theforcperfect–
    If you think asking Peter Webster for the data and making it available to the world would solve some problem, why don’t you ask Peter Webster for the data and then post the data and maintain it so we can all have the sort of access you feel should be sufficient to our needs.

    Mind you, I don’t think making this request of Peter would solve the problem that CRU refuses data to people who deserve to have access because I think the problem is CRU won’t make the data public. Clearly, Steve doesn’t think getting the data from Peter solves the problem.

    But if you think this is the solution to “the problem” or “some problem”, or if you think your providing this data would make some important point you think needs to be made, I think rather than asking others to get the data from Peter, you should do get the data and make it available to those member of the public who might want it now or in the future. After posting it, you can explain how you have solved the important substantive issue related to data availability.

    To help you, I’ve gone to the trouble of finding Peter’s homepage which includes his email address. You will find it here.

    • thefordprefect
      Posted Aug 14, 2009 at 9:27 AM | Permalink | Reply

      Re: lucia (#67),
      I think rather than asking others to get the data from Peter, you should do get the data and make it available to those member of the public who might want it now or in the future. After posting it, you can explain how you have solved the important substantive issue related to data availability.

      I do not want the data.
      If I got the data, my integrity would prevent me passing it on unless the data sources gave approval.
      I would hope Peter Webster would also refuse the FOI as it is not his data to give.

      I don’t understand why his data is wothless and only the data from CRU is required. Take the FOI and place it at the feet of Webster, I say.

      Re: thefordprefect (#60), McIntres comment
      Perhaps commercial is not valid for all the agreements. But if it is confidential the same inabilty to transfer is implied. It is still not “secret” data.

      • Posted Aug 14, 2009 at 9:36 AM | Permalink | Reply

        Re: thefordprefect (#73),

        I would hope Peter Webster would also refuse the FOI as it is not his data to give.

        I don’t understand why his data is wothless and only the data from CRU is required. Take the FOI and place it at the feet of Webster, I say.

        Why in the world would you suggest SteveM file a request at Georgia Tech if you hope that Georgia Tech would not grant it?

        I’m mystified that you don’t understand why data underlying the CRU product is best obtained from CRU. I am particularly mystified if you think that third parties (like you or Webster) would violate their integrity by passing it on.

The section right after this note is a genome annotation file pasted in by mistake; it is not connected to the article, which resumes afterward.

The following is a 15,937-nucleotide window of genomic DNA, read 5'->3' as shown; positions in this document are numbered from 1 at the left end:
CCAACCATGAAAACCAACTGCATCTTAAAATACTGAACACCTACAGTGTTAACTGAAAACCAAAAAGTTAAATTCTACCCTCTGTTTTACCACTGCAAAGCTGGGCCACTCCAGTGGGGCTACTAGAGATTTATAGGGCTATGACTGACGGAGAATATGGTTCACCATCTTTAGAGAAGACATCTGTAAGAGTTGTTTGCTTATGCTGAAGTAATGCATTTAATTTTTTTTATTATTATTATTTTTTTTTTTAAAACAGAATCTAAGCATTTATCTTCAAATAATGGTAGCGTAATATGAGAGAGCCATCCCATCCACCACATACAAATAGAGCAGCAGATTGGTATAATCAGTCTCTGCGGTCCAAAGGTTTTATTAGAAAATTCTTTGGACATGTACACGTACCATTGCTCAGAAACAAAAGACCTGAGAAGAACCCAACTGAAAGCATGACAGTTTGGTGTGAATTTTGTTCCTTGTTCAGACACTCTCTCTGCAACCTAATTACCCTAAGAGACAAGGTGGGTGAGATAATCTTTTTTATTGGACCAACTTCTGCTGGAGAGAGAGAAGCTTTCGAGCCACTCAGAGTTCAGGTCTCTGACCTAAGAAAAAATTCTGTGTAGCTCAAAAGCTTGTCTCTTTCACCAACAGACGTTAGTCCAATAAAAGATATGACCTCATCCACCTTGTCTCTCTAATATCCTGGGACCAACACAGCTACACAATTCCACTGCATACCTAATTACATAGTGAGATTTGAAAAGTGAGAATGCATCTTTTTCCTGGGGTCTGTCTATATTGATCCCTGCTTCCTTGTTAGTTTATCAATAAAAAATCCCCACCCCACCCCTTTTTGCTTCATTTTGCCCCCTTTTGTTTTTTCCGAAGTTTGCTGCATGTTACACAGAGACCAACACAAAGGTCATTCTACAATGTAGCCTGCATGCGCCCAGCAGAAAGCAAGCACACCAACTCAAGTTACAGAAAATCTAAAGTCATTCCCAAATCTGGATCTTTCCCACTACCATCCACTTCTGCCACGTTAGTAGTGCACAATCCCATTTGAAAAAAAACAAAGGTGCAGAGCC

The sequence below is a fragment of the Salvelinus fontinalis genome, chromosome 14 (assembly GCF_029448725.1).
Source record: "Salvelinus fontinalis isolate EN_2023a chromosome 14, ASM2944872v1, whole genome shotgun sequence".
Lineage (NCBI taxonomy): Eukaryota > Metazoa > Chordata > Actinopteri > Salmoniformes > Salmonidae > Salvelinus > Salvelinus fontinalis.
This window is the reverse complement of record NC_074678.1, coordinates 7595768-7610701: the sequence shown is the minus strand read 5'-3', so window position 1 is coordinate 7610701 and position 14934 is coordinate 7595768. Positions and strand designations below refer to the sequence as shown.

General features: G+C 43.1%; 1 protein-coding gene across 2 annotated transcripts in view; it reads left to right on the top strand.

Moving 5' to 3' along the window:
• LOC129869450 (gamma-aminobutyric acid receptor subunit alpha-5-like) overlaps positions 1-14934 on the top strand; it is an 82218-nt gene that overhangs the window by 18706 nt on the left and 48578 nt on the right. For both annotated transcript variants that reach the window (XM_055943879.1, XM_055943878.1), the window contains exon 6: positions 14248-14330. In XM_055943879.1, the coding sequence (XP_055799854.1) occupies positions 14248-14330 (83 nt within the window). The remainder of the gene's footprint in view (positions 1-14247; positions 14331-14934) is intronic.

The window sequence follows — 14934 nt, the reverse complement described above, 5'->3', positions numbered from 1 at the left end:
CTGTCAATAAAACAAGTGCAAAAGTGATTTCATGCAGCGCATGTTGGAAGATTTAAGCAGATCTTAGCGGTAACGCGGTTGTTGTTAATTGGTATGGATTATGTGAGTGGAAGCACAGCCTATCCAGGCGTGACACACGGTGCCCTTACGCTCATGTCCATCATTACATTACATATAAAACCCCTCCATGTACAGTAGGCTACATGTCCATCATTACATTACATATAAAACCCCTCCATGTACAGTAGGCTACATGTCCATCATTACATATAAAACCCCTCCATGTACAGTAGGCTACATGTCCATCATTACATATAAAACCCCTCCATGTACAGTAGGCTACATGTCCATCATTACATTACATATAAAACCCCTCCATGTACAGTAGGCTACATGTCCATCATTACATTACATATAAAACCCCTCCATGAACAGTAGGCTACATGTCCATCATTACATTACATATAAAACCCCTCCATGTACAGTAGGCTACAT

One of the reasons the data for SteveM’s project must come from CRU is that third parties Peter Webster could be accused of lack of integrity for passing the data on.

        • thefordprefect
          Posted Aug 14, 2009 at 10:27 AM | Permalink

          Re: lucia (#74), Exactly – you’ve got it at last:

          One of the reasons the data for SteveM’s project must come from CRU is that third parties Peter Webster could be accused of lack of integrity for passing the data on

          .

          CRU do not own the data. Their integrity would be questioned if they passed it on to third parties. It is not CRUs poblem it is the restrictions of the first parties that is the problem.

          CRU have more than integrity to loose, however. If the data sources did not like what was being done with their data then they could stop providing it.

          To have given megabytes on this on this and all the other leech blogs is unbeleivable. The whole way this has been handled seem to many to be a way of discrediting CRU.
          Mike

        • Steve McIntyre
          Posted Aug 14, 2009 at 10:47 AM | Permalink

          Re: thefordprefect (#78),

          CRU do not own the data. Their integrity would be questioned if they passed it on to third parties.

          Ford, you consistently refuse to answer my responses to your post. It is a matter of record that CRU has passed the data on to third parties, including a US nuclear lab. It is you that believes that transmission to a third party impugns their integrity, not me. I think that they were entitled to do so, precisely because there were no relevant confidential agreements. Is it your position that CRU acted illegally in transmitting data to the Oak Ridge nuclear lab?

          Please answer this before making any other posts.

        • thefordprefect
          Posted Aug 14, 2009 at 2:58 PM | Permalink

          Re: Steve McIntyre (#79),

          Ford, you consistently refuse to answer my responses to your post. It is a matter of record that CRU has passed the data on to third parties, including a US nuclear lab. It is you that believes that transmission to a third party impugns their integrity, not me. I think that they were entitled to do so, precisely because there were no relevant confidential agreements. Is it your position that CRU acted illegally in transmitting data to the Oak Ridge nuclear lab?
          Please answer this before making any other posts.

          The question was so ridiculous I did not realise it was a question.
          I cannot answer for what CRU have or have not done. I do not know what agreements were in place between the parties who received the data – do you?

          Witout full knowledge I cannot answer you question, and you know that.